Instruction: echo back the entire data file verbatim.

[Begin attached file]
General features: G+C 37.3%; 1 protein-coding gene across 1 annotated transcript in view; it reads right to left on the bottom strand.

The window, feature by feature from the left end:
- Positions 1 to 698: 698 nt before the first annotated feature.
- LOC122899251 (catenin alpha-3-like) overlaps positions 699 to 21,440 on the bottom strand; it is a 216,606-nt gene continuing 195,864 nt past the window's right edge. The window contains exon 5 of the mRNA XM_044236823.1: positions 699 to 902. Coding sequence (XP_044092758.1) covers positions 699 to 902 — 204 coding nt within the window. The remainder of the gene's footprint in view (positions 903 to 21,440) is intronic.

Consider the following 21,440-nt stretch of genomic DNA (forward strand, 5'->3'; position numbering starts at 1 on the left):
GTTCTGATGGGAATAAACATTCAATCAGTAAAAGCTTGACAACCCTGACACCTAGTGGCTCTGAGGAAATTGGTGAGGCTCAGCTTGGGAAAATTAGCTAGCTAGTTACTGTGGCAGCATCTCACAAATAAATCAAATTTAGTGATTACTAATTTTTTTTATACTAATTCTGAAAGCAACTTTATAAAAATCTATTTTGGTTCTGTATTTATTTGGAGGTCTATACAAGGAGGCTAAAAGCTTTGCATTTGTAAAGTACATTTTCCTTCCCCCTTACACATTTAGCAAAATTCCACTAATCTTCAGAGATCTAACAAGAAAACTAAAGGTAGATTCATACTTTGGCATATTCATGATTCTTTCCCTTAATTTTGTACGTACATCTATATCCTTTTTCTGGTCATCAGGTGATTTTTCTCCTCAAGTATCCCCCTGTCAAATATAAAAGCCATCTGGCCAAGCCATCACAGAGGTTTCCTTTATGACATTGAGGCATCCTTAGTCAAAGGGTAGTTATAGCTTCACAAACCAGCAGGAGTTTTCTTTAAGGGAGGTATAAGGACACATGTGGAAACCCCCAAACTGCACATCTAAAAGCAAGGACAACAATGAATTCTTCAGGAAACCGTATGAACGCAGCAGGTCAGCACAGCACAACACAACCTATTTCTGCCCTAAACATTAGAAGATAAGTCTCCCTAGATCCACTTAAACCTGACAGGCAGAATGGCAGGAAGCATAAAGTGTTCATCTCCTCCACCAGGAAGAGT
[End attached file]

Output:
General features: G+C 37.3%; 1 protein-coding gene across 1 annotated transcript in view; it reads right to left on the bottom strand.

The window, feature by feature from the left end:
- Positions 1 to 698: 698 nt before the first annotated feature.
- LOC122899251 (catenin alpha-3-like) overlaps positions 699 to 21,440 on the bottom strand; it is a 216,606-nt gene continuing 195,864 nt past the window's right edge. The window contains exon 5 of the mRNA XM_044236823.1: positions 699 to 902. Coding sequence (XP_044092758.1) covers positions 699 to 902 — 204 coding nt within the window. The remainder of the gene's footprint in view (positions 903 to 21,440) is intronic.

Consider the following 21,440-nt stretch of genomic DNA (forward strand, 5'->3'; position numbering starts at 1 on the left):
GTTCTGATGGGAATAAACATTCAATCAGTAAAAGCTTGACAACCCTGACACCTAGTGGCTCTGAGGAAATTGGTGAGGCTCAGCTTGGGAAAATTAGCTAGCTAGTTACTGTGGCAGCATCTCACAAATAAATCAAATTTAGTGATTACTAATTTTTTTTATACTAATTCTGAAAGCAACTTTATAAAAATCTATTTTGGTTCTGTATTTATTTGGAGGTCTATACAAGGAGGCTAAAAGCTTTGCATTTGTAAAGTACATTTTCCTTCCCCCTTACACATTTAGCAAAATTCCACTAATCTTCAGAGATCTAACAAGAAAACTAAAGGTAGATTCATACTTTGGCATATTCATGATTCTTTCCCTTAATTTTGTACGTACATCTATATCCTTTTTCTGGTCATCAGGTGATTTTTCTCCTCAAGTATCCCCCTGTCAAATATAAAAGCCATCTGGCCAAGCCATCACAGAGGTTTCCTTTATGACATTGAGGCATCCTTAGTCAAAGGGTAGTTATAGCTTCACAAACCAGCAGGAGTTTTCTTTAAGGGAGGTATAAGGACACATGTGGAAACCCCCAAACTGCACATCTAAAAGCAAGGACAACAATGAATTCTTCAGGAAACCGTATGAACGCAGCAGGTCAGCACAGCACAACACAACCTATTTCTGCCCTAAACATTAGAAGATAAGTCTCCCTAGATCCACTTAAACCTGACAGGCAGAATGGCAGGAAGCATAAAGTGTTCATCTCCTCCACCAGGAAGAGT